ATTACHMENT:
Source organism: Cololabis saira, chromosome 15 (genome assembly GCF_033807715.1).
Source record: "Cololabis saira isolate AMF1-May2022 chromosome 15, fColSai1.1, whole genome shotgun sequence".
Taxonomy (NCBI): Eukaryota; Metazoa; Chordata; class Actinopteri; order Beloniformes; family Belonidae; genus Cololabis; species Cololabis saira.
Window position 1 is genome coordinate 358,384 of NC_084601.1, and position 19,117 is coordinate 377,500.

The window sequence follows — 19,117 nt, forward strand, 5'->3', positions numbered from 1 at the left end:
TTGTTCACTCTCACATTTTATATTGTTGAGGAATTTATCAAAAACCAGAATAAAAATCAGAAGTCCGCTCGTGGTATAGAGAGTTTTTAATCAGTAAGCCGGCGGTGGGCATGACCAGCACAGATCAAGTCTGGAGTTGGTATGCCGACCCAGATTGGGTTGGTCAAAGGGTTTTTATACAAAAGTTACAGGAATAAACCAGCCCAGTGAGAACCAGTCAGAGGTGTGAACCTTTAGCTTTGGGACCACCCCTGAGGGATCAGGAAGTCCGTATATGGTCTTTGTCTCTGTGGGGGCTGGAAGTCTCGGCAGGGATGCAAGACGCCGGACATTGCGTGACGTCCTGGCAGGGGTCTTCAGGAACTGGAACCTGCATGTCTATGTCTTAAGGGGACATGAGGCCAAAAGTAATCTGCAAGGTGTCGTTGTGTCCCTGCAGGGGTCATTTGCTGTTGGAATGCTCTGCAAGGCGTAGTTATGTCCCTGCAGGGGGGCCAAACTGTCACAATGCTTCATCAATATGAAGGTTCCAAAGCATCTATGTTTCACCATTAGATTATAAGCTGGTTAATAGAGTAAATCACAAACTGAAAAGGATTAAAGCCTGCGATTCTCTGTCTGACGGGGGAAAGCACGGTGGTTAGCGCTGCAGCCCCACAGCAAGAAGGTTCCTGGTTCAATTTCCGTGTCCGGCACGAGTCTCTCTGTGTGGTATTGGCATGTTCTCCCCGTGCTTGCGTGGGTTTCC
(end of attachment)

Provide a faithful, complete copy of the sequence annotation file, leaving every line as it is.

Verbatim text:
Source organism: Cololabis saira, chromosome 15 (genome assembly GCF_033807715.1).
Source record: "Cololabis saira isolate AMF1-May2022 chromosome 15, fColSai1.1, whole genome shotgun sequence".
Taxonomy (NCBI): Eukaryota; Metazoa; Chordata; class Actinopteri; order Beloniformes; family Belonidae; genus Cololabis; species Cololabis saira.
Window position 1 is genome coordinate 358,384 of NC_084601.1, and position 19,117 is coordinate 377,500.

The window sequence follows — 19,117 nt, forward strand, 5'->3', positions numbered from 1 at the left end:
TTGTTCACTCTCACATTTTATATTGTTGAGGAATTTATCAAAAACCAGAATAAAAATCAGAAGTCCGCTCGTGGTATAGAGAGTTTTTAATCAGTAAGCCGGCGGTGGGCATGACCAGCACAGATCAAGTCTGGAGTTGGTATGCCGACCCAGATTGGGTTGGTCAAAGGGTTTTTATACAAAAGTTACAGGAATAAACCAGCCCAGTGAGAACCAGTCAGAGGTGTGAACCTTTAGCTTTGGGACCACCCCTGAGGGATCAGGAAGTCCGTATATGGTCTTTGTCTCTGTGGGGGCTGGAAGTCTCGGCAGGGATGCAAGACGCCGGACATTGCGTGACGTCCTGGCAGGGGTCTTCAGGAACTGGAACCTGCATGTCTATGTCTTAAGGGGACATGAGGCCAAAAGTAATCTGCAAGGTGTCGTTGTGTCCCTGCAGGGGTCATTTGCTGTTGGAATGCTCTGCAAGGCGTAGTTATGTCCCTGCAGGGGGGCCAAACTGTCACAATGCTTCATCAATATGAAGGTTCCAAAGCATCTATGTTTCACCATTAGATTATAAGCTGGTTAATAGAGTAAATCACAAACTGAAAAGGATTAAAGCCTGCGATTCTCTGTCTGACGGGGGAAAGCACGGTGGTTAGCGCTGCAGCCCCACAGCAAGAAGGTTCCTGGTTCAATTTCCGTGTCCGGCACGAGTCTCTCTGTGTGGTATTGGCATGTTCTCCCCGTGCTTGCGTGGGTTTCC